|Employees sometimes need to
hear a message delivered
by a new face, in a unique
Your CEO may be a successful leader and strategic decision-maker. She may even let loose with the occasional passionate speech to the executives sitting around the board room table or at a middle management pep talk. But the reality is that business people, from front-line employees to the corner office, sometimes need to hear a message delivered by a new face, in a unique context and using the power of symbol and metaphor. This is particularly true if the message is meant to move and inspire an audience of business people to change, grow and find the courage to experiment.
Enter the business motivational speaker. Rich Libner, president of MCP Speakers, has more than 20 years of experience matching business event planners with speakers who can make corporate key messages come alive. It's a worthwhile investment that offers great returns, says Libner. The audience, removed from the day-to-day demands of desk, daytimer and BlackBerry, is receptive to new ideas. The speaker, if he has been chosen carefully and prepped adequately, will capitalize on this receptiveness with a message that is both moving and practical.
Motivational speakers addressing a business audience do not always come from a business background. They may be survivors of debilitating or life-threatening diseases, champion athletes or decorated war veterans. Invariably, they are talented storytellers who can draw parallels between their personal accounts of perseverance to succeed against all odds and the challenges of corporate life.
Examples abound on the conference and meeting circuit. Having fought back from complete paralysis following a devastating double brainstem stroke, Kate Adamson now shares her story with business people as a way of motivating them to overcome their own organizational paralysis. Her message? There is nothing we can't overcome with the right tools and attitude.
Rene Godefroy arrived from Haiti with five dollars in his pocket. His determined rise from a childhood of illness and poverty to a career as a sought-after business motivational speaker inspires audiences to set and achieve goals, manage change and cope with stress.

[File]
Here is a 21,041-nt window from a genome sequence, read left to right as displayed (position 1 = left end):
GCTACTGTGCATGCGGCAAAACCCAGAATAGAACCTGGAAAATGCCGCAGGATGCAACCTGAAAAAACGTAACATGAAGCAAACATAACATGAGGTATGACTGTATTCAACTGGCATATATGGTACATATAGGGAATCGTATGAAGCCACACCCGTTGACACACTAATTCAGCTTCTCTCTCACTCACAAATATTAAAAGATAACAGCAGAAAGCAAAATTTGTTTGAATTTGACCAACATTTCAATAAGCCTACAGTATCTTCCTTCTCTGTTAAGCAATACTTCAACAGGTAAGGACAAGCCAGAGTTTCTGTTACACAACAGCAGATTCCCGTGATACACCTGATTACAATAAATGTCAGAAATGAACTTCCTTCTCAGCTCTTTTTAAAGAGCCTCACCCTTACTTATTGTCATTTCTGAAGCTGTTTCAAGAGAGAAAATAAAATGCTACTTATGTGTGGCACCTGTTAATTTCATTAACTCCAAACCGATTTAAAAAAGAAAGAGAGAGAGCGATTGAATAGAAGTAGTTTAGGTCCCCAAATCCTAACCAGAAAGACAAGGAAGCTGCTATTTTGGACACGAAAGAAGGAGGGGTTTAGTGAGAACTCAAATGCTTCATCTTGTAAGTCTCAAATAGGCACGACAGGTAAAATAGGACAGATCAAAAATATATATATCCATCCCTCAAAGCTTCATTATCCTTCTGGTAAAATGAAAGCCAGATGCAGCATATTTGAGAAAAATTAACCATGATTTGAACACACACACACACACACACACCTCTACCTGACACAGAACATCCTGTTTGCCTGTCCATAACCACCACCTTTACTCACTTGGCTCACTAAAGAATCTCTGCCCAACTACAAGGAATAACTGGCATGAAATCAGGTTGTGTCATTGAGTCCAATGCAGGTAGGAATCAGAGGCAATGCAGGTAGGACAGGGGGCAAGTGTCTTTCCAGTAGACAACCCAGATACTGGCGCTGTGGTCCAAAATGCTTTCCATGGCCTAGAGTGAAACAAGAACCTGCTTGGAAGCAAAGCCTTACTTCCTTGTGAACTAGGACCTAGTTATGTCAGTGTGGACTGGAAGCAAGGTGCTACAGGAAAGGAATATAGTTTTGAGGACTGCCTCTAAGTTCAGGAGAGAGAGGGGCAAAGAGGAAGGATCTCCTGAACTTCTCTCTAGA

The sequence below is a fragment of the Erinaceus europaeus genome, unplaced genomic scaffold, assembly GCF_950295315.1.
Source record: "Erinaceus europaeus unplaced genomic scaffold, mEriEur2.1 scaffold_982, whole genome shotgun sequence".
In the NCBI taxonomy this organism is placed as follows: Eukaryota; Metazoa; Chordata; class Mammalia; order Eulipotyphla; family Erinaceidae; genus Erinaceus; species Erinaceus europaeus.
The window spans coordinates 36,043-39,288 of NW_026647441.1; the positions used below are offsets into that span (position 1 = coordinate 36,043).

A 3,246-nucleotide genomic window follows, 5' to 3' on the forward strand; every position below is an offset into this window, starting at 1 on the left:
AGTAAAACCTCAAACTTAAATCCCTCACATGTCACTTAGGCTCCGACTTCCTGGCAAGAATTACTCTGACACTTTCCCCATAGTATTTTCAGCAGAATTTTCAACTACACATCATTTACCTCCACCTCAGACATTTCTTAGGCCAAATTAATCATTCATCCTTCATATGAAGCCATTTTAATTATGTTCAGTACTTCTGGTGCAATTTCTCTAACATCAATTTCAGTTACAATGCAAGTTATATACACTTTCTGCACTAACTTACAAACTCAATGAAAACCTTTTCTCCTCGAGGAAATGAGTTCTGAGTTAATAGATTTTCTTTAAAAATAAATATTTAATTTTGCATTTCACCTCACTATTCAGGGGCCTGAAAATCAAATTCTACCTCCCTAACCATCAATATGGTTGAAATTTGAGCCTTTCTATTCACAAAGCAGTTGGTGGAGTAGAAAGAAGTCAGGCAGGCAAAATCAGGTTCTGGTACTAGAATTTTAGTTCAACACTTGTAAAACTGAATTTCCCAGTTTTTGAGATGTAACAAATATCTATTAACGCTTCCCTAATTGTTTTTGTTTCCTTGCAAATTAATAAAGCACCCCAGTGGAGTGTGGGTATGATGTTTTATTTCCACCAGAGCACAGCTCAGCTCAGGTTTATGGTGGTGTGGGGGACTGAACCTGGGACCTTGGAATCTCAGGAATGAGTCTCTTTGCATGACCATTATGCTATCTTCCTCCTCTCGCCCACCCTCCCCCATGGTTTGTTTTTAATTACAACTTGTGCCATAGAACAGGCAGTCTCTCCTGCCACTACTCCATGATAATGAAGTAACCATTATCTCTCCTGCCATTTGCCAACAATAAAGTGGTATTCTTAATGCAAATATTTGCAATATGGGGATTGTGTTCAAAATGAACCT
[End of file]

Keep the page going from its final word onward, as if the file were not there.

Once considered an underdog in the world of ski racing, Cary Mullen --now an Olympian and World Cup champion--developed a winning 5-point strategy to take him from "worst to first." He shares his techniques with business audiences across North America to help them achieve, innovate, lead and succeed in times of scarcity and unprecedented change.
The shorter the timeline, the more likely you'll need to settle for a second-rate or little-known speaker. Depending on the size of the event, start your speaker search six to 18 months before the big day.
Know your budget.
Motivational speakers who cater to business audiences charge a range of fees, which vary based on their reputation, celebrity and experience. As an event planner, you will also be responsible for the speaker's travel, accommodations and meals while they are in town for your event, so factor these costs into your speaker choice. Knowing your budget will take some of the guesswork out of choosing the right speaker.
Be clear on your objectives.
It's a good idea to consult with others in the organization, from the executive team to the people who will be sitting in the audience. What do they want to get out of the event? What do they want to avoid? What worked (and didn't work) in the past? Gather this information and formulate it as a clear set of expectations for the event and the speaker. The clearer you are on the objectives the more likely the event will meet them.
Use a speakers bureau.
These professionals make it their business to help event planners and human resource professionals find the right motivational speaker. They have the contacts, experience and tools to ensure the speaker will meet your needs.
As an event planner, you can't just phone up Emmy-award winning writer and comedian Ross Shafer or the word's best female hockey player, Hayley Wickenheiser, and expect them to phone you back. You also can't expect to know about less expensive, up-and-coming motivational speakers who are just starting to develop their careers and a name for themselves.
That's where a speakers bureau comes in, says Libner. With the click of a mouse or a quick phone call, you can find out the price and availability of motivational speakers who you could never reach on your own.
But a speakers bureau isn't just about booking talent, Libner adds. At MCP Speakers, for example, event planners get valuable support. They learn about their options and are matched with appropriate speakers based on needs, goals, availability and budget. Event planners make their selection based on speaker reviews and preview videos. Once they have made a selection, the speakers bureau drafts a contract and helps with logistics such as travel, audio-visual requirements and other items on a pre-event checklist. A reputable bureau will even have a back-up plan for you in the event a speaker has to cancel.
And what does all this support cost? Event planners get all the services of a speakers bureau like MCP Speakers without paying a cent, because the bureau receives payment from the speaker.
Investing in a motivational speaker for your next business meeting, conference or retreat can reap great rewards in terms of employee morale and professional development. The key, Libner asserts, is to make sure you find a speaker whose message meets the needs of the business and touches the audience.